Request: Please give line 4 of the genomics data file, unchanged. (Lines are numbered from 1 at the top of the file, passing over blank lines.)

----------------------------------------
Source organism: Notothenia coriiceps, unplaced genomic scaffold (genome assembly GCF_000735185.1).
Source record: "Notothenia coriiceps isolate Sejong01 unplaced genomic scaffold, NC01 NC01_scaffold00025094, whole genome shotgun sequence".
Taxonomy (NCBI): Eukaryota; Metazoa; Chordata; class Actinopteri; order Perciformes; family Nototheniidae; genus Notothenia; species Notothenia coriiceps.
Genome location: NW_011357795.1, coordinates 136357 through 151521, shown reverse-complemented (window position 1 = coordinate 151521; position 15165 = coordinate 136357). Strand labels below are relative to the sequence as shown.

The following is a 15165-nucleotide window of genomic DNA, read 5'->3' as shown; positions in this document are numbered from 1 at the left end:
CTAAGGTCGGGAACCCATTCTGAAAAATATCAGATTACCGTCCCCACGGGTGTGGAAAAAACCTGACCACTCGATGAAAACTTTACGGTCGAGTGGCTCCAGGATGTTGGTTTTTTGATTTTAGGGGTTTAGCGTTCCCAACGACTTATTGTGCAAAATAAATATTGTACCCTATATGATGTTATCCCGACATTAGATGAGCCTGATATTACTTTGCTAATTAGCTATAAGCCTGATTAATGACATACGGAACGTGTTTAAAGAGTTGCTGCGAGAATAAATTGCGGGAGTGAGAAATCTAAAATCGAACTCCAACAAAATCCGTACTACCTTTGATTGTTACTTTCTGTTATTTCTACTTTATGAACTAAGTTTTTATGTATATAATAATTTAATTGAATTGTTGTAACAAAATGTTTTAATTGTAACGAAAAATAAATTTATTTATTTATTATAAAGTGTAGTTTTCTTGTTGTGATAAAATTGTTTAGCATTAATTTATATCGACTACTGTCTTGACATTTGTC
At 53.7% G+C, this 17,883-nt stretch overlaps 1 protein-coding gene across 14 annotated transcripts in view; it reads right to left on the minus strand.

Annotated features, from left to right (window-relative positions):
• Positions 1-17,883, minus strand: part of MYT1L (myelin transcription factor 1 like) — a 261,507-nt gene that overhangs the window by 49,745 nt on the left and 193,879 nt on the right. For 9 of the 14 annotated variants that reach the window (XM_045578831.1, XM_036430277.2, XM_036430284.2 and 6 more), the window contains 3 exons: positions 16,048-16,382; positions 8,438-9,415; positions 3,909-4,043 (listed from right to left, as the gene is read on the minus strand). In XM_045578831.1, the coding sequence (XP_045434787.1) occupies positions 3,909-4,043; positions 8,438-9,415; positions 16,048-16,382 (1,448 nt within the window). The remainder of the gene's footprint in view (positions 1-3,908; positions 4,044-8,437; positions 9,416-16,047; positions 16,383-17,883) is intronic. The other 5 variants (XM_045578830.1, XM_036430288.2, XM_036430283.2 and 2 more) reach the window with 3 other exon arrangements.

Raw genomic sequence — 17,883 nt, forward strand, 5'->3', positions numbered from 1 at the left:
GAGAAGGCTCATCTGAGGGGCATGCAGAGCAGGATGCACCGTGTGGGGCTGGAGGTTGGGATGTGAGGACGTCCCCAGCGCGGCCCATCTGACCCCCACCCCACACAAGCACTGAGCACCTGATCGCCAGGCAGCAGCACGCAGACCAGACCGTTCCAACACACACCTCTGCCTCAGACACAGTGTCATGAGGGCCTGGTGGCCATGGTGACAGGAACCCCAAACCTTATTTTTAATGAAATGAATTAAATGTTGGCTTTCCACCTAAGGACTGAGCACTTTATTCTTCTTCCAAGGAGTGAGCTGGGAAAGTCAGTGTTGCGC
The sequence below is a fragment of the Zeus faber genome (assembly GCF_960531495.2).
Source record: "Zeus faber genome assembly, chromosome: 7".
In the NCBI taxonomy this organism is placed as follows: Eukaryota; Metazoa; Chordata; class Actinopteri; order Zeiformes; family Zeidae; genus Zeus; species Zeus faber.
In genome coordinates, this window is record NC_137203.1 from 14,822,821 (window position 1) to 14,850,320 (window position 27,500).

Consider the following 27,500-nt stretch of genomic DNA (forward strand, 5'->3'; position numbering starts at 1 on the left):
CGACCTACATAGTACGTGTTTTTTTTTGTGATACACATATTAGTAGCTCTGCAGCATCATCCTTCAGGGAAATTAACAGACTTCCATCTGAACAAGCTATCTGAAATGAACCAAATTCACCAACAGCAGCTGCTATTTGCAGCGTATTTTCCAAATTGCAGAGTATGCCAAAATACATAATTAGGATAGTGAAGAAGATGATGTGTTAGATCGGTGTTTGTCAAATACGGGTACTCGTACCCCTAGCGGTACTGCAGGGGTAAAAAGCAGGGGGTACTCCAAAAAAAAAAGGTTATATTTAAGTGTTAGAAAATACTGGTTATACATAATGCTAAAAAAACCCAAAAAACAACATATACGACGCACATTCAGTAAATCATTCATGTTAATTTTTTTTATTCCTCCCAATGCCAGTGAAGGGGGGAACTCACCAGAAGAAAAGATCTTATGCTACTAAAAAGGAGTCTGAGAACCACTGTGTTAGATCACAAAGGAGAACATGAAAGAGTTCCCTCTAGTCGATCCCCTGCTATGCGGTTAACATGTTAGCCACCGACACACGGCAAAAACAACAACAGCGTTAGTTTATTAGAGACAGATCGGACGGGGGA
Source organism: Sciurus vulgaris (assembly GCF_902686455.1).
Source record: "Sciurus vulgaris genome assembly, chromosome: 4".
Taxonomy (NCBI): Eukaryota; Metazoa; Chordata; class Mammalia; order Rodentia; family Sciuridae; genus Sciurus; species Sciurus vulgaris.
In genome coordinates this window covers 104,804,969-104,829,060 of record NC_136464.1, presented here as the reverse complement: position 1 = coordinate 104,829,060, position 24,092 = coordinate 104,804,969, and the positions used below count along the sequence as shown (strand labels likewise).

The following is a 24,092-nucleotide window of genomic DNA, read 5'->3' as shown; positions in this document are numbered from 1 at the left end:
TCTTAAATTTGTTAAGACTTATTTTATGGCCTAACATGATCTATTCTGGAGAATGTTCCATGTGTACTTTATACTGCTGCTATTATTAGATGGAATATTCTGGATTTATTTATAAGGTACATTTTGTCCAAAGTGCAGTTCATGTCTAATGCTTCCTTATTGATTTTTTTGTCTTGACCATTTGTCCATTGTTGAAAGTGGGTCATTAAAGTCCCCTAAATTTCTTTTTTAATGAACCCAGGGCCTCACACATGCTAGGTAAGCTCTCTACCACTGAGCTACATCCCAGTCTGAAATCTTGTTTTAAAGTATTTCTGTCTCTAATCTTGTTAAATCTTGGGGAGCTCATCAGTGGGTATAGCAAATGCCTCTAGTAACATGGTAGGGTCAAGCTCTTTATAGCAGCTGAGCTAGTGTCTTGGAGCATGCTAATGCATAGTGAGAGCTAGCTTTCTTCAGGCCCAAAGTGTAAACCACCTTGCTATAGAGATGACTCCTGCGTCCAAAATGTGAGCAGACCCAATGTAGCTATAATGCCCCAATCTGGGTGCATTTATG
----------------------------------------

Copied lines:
Genome location: NW_011357795.1, coordinates 136357 through 151521, shown reverse-complemented (window position 1 = coordinate 151521; position 15165 = coordinate 136357). Strand labels below are relative to the sequence as shown.